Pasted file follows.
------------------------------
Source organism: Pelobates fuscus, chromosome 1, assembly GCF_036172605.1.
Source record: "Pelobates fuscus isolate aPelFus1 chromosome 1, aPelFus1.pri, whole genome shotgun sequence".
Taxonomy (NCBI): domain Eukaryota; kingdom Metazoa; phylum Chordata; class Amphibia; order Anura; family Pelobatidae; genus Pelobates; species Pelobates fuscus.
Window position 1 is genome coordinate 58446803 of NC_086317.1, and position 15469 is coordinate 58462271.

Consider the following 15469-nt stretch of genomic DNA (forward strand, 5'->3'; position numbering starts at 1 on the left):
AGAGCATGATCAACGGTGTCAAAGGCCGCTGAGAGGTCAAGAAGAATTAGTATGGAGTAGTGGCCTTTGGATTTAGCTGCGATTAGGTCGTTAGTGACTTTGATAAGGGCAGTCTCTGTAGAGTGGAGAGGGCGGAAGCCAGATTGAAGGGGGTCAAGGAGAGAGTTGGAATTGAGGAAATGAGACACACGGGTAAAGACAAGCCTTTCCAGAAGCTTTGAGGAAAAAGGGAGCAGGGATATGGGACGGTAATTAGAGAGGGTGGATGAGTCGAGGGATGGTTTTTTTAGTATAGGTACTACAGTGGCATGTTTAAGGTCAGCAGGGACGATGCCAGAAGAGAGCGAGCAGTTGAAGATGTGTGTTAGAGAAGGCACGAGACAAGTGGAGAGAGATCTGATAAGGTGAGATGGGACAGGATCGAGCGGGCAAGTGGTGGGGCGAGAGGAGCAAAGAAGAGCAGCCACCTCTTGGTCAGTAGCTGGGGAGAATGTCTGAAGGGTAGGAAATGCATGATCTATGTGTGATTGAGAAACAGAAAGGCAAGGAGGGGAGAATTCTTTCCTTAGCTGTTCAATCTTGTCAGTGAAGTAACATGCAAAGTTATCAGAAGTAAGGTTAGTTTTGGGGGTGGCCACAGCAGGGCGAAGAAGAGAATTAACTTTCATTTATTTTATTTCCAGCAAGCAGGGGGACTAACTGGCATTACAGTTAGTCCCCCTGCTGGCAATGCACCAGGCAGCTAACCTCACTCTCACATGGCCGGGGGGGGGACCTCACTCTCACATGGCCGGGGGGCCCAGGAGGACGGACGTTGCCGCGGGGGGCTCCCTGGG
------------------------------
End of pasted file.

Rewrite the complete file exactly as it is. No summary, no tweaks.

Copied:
Source organism: Pelobates fuscus, chromosome 1, assembly GCF_036172605.1.
Source record: "Pelobates fuscus isolate aPelFus1 chromosome 1, aPelFus1.pri, whole genome shotgun sequence".
Taxonomy (NCBI): domain Eukaryota; kingdom Metazoa; phylum Chordata; class Amphibia; order Anura; family Pelobatidae; genus Pelobates; species Pelobates fuscus.
Window position 1 is genome coordinate 58446803 of NC_086317.1, and position 15469 is coordinate 58462271.

Consider the following 15469-nt stretch of genomic DNA (forward strand, 5'->3'; position numbering starts at 1 on the left):
AGAGCATGATCAACGGTGTCAAAGGCCGCTGAGAGGTCAAGAAGAATTAGTATGGAGTAGTGGCCTTTGGATTTAGCTGCGATTAGGTCGTTAGTGACTTTGATAAGGGCAGTCTCTGTAGAGTGGAGAGGGCGGAAGCCAGATTGAAGGGGGTCAAGGAGAGAGTTGGAATTGAGGAAATGAGACACACGGGTAAAGACAAGCCTTTCCAGAAGCTTTGAGGAAAAAGGGAGCAGGGATATGGGACGGTAATTAGAGAGGGTGGATGAGTCGAGGGATGGTTTTTTTAGTATAGGTACTACAGTGGCATGTTTAAGGTCAGCAGGGACGATGCCAGAAGAGAGCGAGCAGTTGAAGATGTGTGTTAGAGAAGGCACGAGACAAGTGGAGAGAGATCTGATAAGGTGAGATGGGACAGGATCGAGCGGGCAAGTGGTGGGGCGAGAGGAGCAAAGAAGAGCAGCCACCTCTTGGTCAGTAGCTGGGGAGAATGTCTGAAGGGTAGGAAATGCATGATCTATGTGTGATTGAGAAACAGAAAGGCAAGGAGGGGAGAATTCTTTCCTTAGCTGTTCAATCTTGTCAGTGAAGTAACATGCAAAGTTATCAGAAGTAAGGTTAGTTTTGGGGGTGGCCACAGCAGGGCGAAGAAGAGAATTAACTTTCATTTATTTTATTTCCAGCAAGCAGGGGGACTAACTGGCATTACAGTTAGTCCCCCTGCTGGCAATGCACCAGGCAGCTAACCTCACTCTCACATGGCCGGGGGGGGGACCTCACTCTCACATGGCCGGGGGGCCCAGGAGGACGGACGTTGCCGCGGGGGGCTCCCTGGG